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  string(1440) "“Prevention is superior to treatment,” said David Weber, M.D., M.P.H. Prevention of health care-acquired infections and vaccine development are David’s two main areas of research. “Vaccines are the classic way to keep people well and have saved more lives globally than any other intervention except access to clean water,” David says. “At UNC, healthcare workers are required to have four vaccines – mumps, measles and rubella; varicella or chicken pox; influenza; and pertussis. This keeps staff and patients safe and healthy.”

David is not surprised that a recent study showed medical errors are the third leading cause of death in the United States, after heart disease and cancer. Preventing healthcare-associated infections is his life’s work.

David began his career at UNC in 1985. He holds a triple appointment - as a professor of medicine and pediatrics within the UNC School of Medicine and as a professor of epidemiology in the UNC Gillings School of Global Public Health. His ultimate professional goal is to eliminate all preventable health care-associated infections, and he looks to the men and women he has trained over the years to help him achieve this.

“The goal is to get to zero,” David says. “We can do this by controlling our environmental factors, developing vaccines against infections and continuing to train the next generation of infectious diseases epidemiologists.”

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Prevention is Superior to Treatment

Rita Bayraktar

A computer science major within the College of Arts & Sciences at Carolina, Rida Bayraktar ’23 has been advocating to level the playing field for women in STEM for years. 

“Before high school, I had the stereotype that STEM was something boys do,” said Bayraktar. “I don’t fit into that profile, so I didn’t even explore any STEM fields. I was good at math, but I didn’t know what I could do with that.”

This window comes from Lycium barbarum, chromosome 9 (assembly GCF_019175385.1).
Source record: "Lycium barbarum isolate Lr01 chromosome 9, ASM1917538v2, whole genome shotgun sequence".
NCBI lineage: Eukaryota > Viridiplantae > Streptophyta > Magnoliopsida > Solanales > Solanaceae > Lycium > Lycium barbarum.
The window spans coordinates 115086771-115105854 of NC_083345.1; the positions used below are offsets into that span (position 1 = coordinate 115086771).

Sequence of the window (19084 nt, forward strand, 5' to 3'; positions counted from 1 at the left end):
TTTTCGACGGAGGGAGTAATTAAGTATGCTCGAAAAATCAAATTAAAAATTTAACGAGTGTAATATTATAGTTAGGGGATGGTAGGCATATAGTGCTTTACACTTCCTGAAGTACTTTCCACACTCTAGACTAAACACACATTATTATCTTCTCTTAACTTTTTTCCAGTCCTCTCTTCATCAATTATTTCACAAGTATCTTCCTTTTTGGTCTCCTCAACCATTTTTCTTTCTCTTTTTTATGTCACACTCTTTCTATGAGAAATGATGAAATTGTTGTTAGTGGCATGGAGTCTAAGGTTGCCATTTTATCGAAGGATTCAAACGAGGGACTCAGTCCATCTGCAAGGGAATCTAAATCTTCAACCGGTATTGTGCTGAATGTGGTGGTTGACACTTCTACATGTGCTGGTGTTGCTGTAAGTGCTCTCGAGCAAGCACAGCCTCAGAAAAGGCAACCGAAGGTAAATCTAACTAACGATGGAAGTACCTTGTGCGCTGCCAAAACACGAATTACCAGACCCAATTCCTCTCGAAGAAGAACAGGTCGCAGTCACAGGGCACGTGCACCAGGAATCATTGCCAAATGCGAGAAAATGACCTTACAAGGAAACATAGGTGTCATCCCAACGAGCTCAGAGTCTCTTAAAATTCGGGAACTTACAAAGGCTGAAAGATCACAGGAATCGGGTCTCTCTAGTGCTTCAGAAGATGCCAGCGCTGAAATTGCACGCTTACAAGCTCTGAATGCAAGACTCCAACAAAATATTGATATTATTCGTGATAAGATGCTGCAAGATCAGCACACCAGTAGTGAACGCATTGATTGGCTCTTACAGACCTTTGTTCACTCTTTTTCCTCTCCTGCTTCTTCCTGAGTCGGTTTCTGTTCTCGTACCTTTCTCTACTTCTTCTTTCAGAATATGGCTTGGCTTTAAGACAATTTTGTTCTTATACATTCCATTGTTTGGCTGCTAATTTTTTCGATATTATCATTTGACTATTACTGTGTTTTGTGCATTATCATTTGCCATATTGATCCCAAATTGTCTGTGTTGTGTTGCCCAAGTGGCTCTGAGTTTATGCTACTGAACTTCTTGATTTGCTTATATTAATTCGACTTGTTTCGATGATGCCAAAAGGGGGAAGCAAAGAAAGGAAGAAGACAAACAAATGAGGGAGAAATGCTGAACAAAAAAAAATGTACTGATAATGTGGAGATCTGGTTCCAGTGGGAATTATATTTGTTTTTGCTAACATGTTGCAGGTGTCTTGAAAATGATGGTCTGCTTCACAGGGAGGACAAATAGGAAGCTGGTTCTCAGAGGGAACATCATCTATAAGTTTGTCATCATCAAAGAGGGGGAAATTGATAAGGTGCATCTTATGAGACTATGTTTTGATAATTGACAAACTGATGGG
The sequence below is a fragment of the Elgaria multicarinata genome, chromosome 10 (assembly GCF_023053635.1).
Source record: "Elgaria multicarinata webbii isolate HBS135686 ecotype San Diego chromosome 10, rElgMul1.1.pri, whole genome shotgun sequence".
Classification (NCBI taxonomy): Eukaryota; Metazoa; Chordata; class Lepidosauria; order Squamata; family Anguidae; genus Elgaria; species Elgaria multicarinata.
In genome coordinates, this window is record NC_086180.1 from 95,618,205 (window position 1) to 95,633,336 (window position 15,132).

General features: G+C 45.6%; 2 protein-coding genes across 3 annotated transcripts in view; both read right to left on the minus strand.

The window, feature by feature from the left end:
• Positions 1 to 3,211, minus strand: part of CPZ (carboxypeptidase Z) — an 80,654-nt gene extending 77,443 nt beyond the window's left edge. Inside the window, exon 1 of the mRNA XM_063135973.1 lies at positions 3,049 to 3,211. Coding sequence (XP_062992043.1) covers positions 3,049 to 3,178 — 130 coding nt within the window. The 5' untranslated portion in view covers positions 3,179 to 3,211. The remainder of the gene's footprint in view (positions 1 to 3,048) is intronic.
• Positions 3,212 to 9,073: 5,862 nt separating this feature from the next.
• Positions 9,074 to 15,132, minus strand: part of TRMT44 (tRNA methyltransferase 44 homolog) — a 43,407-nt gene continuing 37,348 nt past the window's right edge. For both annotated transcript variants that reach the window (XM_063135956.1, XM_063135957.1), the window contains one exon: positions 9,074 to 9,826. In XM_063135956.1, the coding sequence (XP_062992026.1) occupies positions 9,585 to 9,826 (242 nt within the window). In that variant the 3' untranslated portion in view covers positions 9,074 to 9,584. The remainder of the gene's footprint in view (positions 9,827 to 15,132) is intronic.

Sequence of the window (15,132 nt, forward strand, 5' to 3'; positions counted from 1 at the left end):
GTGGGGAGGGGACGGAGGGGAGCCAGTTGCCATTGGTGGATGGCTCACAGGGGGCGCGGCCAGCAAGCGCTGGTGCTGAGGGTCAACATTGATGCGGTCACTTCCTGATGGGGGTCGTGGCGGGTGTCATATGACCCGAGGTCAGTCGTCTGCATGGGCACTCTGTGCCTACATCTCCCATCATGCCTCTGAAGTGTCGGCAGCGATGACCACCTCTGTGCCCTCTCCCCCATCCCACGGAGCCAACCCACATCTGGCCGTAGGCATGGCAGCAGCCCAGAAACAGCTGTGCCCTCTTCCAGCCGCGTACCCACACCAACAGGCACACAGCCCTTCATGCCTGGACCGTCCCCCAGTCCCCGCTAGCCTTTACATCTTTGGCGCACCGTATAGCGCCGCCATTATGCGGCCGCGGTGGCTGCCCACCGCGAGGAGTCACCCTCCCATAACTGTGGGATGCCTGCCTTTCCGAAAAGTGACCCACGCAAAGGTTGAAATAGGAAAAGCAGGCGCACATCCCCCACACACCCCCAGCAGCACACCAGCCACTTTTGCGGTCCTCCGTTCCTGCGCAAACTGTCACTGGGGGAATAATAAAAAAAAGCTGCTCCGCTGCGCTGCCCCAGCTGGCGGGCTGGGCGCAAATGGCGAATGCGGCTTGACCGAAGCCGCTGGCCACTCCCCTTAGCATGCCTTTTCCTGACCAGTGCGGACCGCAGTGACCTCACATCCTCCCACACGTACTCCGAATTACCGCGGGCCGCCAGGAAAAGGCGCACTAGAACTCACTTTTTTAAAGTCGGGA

Upon this realization, Bayraktar became determined to include girls in the STEM conversation and eventually founded Pink STREAM, an organization that works to educate, motivate, empower and inspire kindergarten through eighth-grade girls in science, technology, robotics, engineering, arts and math. Over the past two years, Bayraktar and her team have led courses for more than 900 girls on STEM-related topics, thanks to hard work and financial support from the Carolina community and the Robert E. Bryan Fellowship

Even with the limitations of the pandemic, Bayraktar is able to continue inspiring and educating young girls through an online platform.

“What I aim to accomplish as a woman in computer sciences is to be a role model, especially for marginalized women,” Bayraktar said. “We need to change people’s ideas of what it looks like to be a computer scientist, and I want to be someone that does that.

Read the complete Carolina Story…